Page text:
Part-time agent debate heats up

by Olivia D'Orazio04 Mar 2015
As agents are increasingly forced to compete for a shrinking pool of clients, some sales reps are calling for the regulation of their part-time counterparts – a move some say is unlikely to come to fruition.
 
The largest barrier to this type of part-timer regulation stems from the lack of a qualified definition of what, exactly, constitutes a part-time agent. What loose understandings do exist involve such blanket statements that many of those calling for a ban on part-timers would find themselves out of a job.
 
“It’s hard to paint everyone with such a broad stroke,” says Davelle Morrison, a sales rep with Bosley Real Estate in Toronto. “The reality is that you only have a couple of agents who do a ton of deals a year, most are doing two or three. For those agents, they might be starting out and you have to start somewhere.”
 
Similar to rookie agents just learning the real estate ropes, veteran sales reps working toward retirement might choose to slowly wind down their businesses – are they part-timers, then?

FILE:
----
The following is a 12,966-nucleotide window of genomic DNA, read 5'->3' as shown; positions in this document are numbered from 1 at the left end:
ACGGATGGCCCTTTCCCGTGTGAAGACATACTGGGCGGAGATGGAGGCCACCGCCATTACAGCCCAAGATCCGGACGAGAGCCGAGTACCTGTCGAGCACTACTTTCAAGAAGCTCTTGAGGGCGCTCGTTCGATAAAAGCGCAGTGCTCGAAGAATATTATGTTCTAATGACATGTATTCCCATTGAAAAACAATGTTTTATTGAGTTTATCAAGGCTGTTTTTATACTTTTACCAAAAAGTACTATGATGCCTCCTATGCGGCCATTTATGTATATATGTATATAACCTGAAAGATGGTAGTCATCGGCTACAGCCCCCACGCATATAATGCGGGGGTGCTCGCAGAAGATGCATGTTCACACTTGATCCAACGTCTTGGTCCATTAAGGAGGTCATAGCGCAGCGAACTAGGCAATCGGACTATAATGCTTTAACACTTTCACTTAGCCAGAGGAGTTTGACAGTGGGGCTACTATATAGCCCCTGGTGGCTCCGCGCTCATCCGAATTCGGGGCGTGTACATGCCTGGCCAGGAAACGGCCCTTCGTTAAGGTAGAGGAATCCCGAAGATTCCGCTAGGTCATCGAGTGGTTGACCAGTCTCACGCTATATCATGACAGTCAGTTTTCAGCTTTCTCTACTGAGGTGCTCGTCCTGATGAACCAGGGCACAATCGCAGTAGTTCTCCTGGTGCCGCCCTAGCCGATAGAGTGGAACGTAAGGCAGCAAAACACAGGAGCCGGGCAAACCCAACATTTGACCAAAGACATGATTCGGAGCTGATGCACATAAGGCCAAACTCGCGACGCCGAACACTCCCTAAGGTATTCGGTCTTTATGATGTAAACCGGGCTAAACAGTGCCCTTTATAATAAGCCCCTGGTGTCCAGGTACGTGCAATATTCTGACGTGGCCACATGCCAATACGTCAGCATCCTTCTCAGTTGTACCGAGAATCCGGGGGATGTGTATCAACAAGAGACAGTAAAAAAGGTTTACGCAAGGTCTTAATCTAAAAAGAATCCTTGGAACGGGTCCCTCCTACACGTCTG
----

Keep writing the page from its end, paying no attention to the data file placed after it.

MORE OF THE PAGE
That’s a question that many agents in the REP forum have already asked and tried to answer.
 
“Being otherwise employed does not necessarily mean one is part time in real estate, based on hours worked. It means one is unavailable at certain times,” writes Lee McDonald in the forum. “Full time or part time does not determine, in itself, how effectively a professional performs their job.”
 
Professionalism, meanwhile, remains the largest concern of various regulating bodies. In Ontario, registrar Joseph Richer of the Real Estate Council of Ontario (RECO) says the legislative body’s only concern is with the level of service provided to consumers.
 
“There is no correlation between someone who is part-time or full-time and their level of professionalism,” Richer tells REP. “The code of ethics requires that every salesperson and broker treat people fairly and honestly, promote the best interest of the client and promote conscientious service.”
 
Morrison says juggling a real estate career with another job makes that conscientious service next to impossible; and she’d know – she’s tried it.
 
“It doesn’t work from a time perspective,” she says of her experiences early into her career. “It’s impossible to squeeze in another job on top of that. And your knowledge just isn’t as up to date as someone doing it full-time. You can’t stay on top of that kind of information – new condo buildings and bylaws and neighbourhoods – if you’re working part-time.”
 
 

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